Because of the dramatic differences in the activation of Akt and mTOR/p70S6K pathways observed in VVEC in response to ATP, we sought to further characterize specific upstream events associated with ATP-induced mitogenesis. It is known that isoforms of class I PI3K containing p110β catalytic subunit and class II PI3K containing p101γ adaptor protein could be activated in a G-protein-dependent manner [43, 44]. To demonstrate that activation of PI3K is an important early signaling event in ATP-mediated VVEC activation, we measured PI3K activity in an in vitro kinase assay. In these studies, quiescent cells were stimulated with ATP (100 μM) for 30 min, and total cell lysates were used for immunoprecipitation with anti-p85 regulatory subunit, p110α, anti-p110β, anti-p110δ catalytic subunit, or anti-p101γ adaptor protein-specific antibodies. We found that PI3K activity was associated with p85, p110β, p101γ, and p110δ immunoprecipitates (Fig. 6). Inducing accumulation of phosphatidylinositol-3-phosphate (PtdIns-3(P)), the product of lipid kinase activity was observed in p85 and p110β immunoprecipitates, thus indicating class I PI3Kβ in mediation of the effects of extracellular ATP in VVEC. The increase of PI3K activity associated with p85 regulatory subunit in response to ATP was comparable in magnitude to the effect of 10% fetal bovine serum, used in our experiments as a positive control to evaluate the maximal stimulatory effect. No detectable activity has been associated with p110α immunoprecipitates. This is consistent with the role of PI3Kα isoform in mediating the signaling from receptor tyrosine kinases, but not G protein-coupled receptors. Significant accumulation of PtdIns-3(P) was detected in p110δ and p101γ immunoprecipitates obtained from the control and ATP-stimulated cells, indicating that these isoforms are also expressed in VVEC and might play a distinct functional role.
Fig. 6

Extracellular ATP increases PI3K activity in VVEC. Growth-arrested cells DMEM were stimulated with ATP (100 μM) for 30 min. Equivalent amount of total cell protein (500–750 μg) was immunoprecipitated with rabbit polyclonal antibodies against the p85α regulatory subunit of PI3K, p110α, p110β, and p110δ catalytic subunits, or against the p101γ adaptor protein. PI3K activity was measured in in vitro kinase assay with a L-α-phosphatidylinositol (PtdIns) as a substrate. Arrow indicates the accumulation of a product of PI3K activity, PtdIns(3)P

PI3K/Akt, mTOR/p70S6K, and ERK1/2 pathways play a critical role in extracellular ATP-induced DNA synthesis and migration in VVEC

We next determined whether activation of PI3K/Akt, mTOR/p70S6K, and ERK1/2 pathway is necessary for ATP-induced DNA synthesis in VVEC. As shown in Fig. 7, pre-treatment of quiescent endothelial cells with the PI3K inhibitor LY294002 (20 μM) and the MEK1/2 inhibitor U0126 (10 μM) completely abolished ATP-induced increase in [3H-methyl]-thymidine incorporation. Pre-treatment with PI3K inhibitor wortmannin (100 nM) and the inhibitor of mTOR pathway rapamycin (10 nM), partially, but significantly attenuated the response. These data confirm that PI3K/mTOR and ERK1/2 pathways are functionally involved in ATP-induced mitogenic signaling events in VVEC.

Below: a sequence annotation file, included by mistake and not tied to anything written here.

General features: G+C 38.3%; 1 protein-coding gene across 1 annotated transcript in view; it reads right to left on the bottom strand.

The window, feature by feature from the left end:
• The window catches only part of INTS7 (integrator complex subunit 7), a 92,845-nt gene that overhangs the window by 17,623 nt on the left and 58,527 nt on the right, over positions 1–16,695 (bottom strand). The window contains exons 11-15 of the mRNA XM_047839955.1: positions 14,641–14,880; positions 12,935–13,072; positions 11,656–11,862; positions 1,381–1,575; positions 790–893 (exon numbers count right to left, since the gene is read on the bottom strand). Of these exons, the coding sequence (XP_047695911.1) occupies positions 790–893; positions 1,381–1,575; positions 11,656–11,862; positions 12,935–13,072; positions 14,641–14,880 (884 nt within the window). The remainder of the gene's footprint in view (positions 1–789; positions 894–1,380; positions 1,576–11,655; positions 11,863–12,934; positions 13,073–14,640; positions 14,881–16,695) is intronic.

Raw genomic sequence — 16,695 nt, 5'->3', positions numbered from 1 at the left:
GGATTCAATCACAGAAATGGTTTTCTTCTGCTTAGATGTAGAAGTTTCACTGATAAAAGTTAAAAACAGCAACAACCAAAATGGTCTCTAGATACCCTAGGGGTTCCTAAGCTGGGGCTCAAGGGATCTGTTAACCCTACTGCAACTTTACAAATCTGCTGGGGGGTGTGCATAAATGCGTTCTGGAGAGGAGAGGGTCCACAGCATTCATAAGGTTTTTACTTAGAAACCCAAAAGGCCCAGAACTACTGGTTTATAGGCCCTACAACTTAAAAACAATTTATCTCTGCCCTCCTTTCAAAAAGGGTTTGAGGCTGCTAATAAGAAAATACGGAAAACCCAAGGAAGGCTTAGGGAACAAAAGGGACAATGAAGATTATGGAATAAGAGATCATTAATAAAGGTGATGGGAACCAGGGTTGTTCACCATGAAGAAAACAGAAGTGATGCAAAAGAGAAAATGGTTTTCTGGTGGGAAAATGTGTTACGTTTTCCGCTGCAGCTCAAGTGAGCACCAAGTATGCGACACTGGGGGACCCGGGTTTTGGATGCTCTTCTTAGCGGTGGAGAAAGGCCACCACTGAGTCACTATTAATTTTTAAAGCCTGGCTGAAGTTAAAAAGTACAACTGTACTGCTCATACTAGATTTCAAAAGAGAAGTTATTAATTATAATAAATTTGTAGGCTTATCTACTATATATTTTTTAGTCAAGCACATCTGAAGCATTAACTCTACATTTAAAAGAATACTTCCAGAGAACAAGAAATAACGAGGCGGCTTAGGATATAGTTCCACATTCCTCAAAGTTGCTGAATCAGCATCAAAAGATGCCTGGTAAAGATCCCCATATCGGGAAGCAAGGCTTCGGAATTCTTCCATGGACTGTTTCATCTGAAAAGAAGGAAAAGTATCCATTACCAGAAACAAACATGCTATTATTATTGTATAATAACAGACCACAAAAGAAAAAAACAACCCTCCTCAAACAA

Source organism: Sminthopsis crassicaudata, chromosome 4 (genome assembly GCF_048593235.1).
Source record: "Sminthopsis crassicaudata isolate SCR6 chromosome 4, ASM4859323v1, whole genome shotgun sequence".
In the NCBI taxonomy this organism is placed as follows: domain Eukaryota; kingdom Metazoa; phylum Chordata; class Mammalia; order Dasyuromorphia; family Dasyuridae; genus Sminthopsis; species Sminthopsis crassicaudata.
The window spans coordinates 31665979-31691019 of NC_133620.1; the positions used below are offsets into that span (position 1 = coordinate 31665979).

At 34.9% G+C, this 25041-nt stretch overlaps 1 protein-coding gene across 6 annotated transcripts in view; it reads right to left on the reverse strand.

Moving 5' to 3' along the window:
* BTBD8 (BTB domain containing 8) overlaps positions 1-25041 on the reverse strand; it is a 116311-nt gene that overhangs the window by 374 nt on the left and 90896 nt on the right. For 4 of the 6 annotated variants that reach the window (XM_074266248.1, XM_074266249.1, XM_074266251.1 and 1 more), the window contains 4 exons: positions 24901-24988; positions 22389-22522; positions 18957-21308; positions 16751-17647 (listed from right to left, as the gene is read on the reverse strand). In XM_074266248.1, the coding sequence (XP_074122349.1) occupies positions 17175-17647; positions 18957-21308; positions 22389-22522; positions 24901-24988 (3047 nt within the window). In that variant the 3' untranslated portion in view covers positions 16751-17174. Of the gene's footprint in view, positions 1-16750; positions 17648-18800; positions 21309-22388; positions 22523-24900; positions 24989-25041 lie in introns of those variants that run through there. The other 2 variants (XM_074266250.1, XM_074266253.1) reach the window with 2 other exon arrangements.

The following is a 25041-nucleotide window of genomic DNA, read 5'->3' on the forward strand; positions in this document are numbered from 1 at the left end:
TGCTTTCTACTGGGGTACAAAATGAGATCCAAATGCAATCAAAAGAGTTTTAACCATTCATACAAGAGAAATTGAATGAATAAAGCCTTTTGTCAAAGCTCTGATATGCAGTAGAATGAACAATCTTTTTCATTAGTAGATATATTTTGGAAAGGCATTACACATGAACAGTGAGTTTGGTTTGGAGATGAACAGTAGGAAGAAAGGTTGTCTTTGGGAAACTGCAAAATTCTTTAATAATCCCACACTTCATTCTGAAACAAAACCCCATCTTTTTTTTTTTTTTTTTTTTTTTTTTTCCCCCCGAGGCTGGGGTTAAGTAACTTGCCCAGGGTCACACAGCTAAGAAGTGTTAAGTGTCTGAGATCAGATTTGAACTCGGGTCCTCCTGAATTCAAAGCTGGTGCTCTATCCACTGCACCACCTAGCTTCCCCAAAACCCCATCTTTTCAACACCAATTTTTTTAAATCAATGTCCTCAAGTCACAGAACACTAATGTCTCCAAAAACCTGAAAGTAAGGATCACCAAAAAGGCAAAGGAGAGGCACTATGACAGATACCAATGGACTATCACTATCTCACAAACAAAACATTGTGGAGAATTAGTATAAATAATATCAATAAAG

Fig. 7

PI3K/Akt, mTOR/p70S6K, and ERK1/2 pathways play a critical role in extracellular ATP-induced DNA synthesis in VVEC. Growth-arrested VVEC were preincubated with either LY294002 (20 μM, 60 min), wortmannin (100 nM, 120 min), rapamycin (10 nM, 60 min), U0126 (10 μM, 60 min), or vechicle followed by stimulation with ATP (100 μM) in the presence of 0.125 μCi [3H]-thymidine for 24 h. Incorporated radioactivity was determined in total cell lysates as described in Materials and Methods. Results are expressed as percentage of basal thymidine incorporation in control cells. Data represent the means ± SE from three to five independent experiments conducted on three distinct cell populations; *P < 0.05 vs. nonstimulated control

Similarly, pre-incubation of VVEC with LY294002, wortmannin, and U0126 significantly diminished ATP-induced migration. Rapamycin had a partial, but significant inhibitory effect on VVEC migration (Fig. 8). Consistent with the role of PI3K/mTOR and ERK1/2 in VVEC proliferation, these data demonstrate that activation of these pathways is also critically important to extracellular ATP-induced VVEC migration.
Fig. 8

PI3K/Akt, ERK1/2, and mTOR/p70S6K pathways play a critical role in extracellular ATP-induced VVEC migration. Growth arrested VVEC (100,000 cells/well) were plated on top of inserts in serum free DMEM. Cells were preincubated with LY294002 (20 μM, 60 min) rapamycin (10 nM, 60 min), wortmannin (100 nM, 120 min), U0126 (10 μM, 60 min), or vechicle for 60 min. Cell migration was stimulated by adding ATP (100 μM) in the lower transwell compartment. At the end of incubation, cells on the bottom of filter were fixed and counted in three fields at 10X magnification. Quantitative data for each experimental condition represent the means ± SE Similar results were reproduced in at least three experiments on four distinct cell populations; *P < 0.05 vs. nonstimulated control; # P < 0.05 vs. ATP-stimulated cells